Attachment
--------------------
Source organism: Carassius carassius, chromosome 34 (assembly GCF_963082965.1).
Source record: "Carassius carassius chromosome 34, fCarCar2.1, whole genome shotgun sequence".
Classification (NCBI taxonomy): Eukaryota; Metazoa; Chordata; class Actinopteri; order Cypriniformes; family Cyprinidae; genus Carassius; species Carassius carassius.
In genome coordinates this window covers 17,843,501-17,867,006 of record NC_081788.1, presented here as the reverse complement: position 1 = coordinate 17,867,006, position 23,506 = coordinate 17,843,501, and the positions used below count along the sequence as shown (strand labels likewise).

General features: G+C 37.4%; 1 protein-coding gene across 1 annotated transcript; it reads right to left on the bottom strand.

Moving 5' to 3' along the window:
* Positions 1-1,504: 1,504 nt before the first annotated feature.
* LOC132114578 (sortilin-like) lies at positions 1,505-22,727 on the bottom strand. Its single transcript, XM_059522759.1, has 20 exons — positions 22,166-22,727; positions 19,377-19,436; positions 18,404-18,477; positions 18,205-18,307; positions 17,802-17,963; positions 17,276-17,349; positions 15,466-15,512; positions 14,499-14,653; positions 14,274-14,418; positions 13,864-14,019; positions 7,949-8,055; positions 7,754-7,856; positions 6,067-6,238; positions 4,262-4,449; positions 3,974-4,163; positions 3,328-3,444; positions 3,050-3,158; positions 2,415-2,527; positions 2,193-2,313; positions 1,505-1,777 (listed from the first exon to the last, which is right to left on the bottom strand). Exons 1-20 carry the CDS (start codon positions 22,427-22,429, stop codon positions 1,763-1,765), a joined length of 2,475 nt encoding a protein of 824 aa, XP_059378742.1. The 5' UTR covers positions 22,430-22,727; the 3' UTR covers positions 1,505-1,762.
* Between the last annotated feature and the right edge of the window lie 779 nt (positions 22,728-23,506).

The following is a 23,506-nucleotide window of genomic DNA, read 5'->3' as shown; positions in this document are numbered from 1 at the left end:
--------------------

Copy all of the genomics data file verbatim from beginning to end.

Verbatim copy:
Source organism: Carassius carassius, chromosome 34 (assembly GCF_963082965.1).
Source record: "Carassius carassius chromosome 34, fCarCar2.1, whole genome shotgun sequence".
Classification (NCBI taxonomy): Eukaryota; Metazoa; Chordata; class Actinopteri; order Cypriniformes; family Cyprinidae; genus Carassius; species Carassius carassius.
In genome coordinates this window covers 17,843,501-17,867,006 of record NC_081788.1, presented here as the reverse complement: position 1 = coordinate 17,867,006, position 23,506 = coordinate 17,843,501, and the positions used below count along the sequence as shown (strand labels likewise).

General features: G+C 37.4%; 1 protein-coding gene across 1 annotated transcript; it reads right to left on the bottom strand.

Moving 5' to 3' along the window:
* Positions 1-1,504: 1,504 nt before the first annotated feature.
* LOC132114578 (sortilin-like) lies at positions 1,505-22,727 on the bottom strand. Its single transcript, XM_059522759.1, has 20 exons — positions 22,166-22,727; positions 19,377-19,436; positions 18,404-18,477; positions 18,205-18,307; positions 17,802-17,963; positions 17,276-17,349; positions 15,466-15,512; positions 14,499-14,653; positions 14,274-14,418; positions 13,864-14,019; positions 7,949-8,055; positions 7,754-7,856; positions 6,067-6,238; positions 4,262-4,449; positions 3,974-4,163; positions 3,328-3,444; positions 3,050-3,158; positions 2,415-2,527; positions 2,193-2,313; positions 1,505-1,777 (listed from the first exon to the last, which is right to left on the bottom strand). Exons 1-20 carry the CDS (start codon positions 22,427-22,429, stop codon positions 1,763-1,765), a joined length of 2,475 nt encoding a protein of 824 aa, XP_059378742.1. The 5' UTR covers positions 22,430-22,727; the 3' UTR covers positions 1,505-1,762.
* Between the last annotated feature and the right edge of the window lie 779 nt (positions 22,728-23,506).

The following is a 23,506-nucleotide window of genomic DNA, read 5'->3' as shown; positions in this document are numbered from 1 at the left end: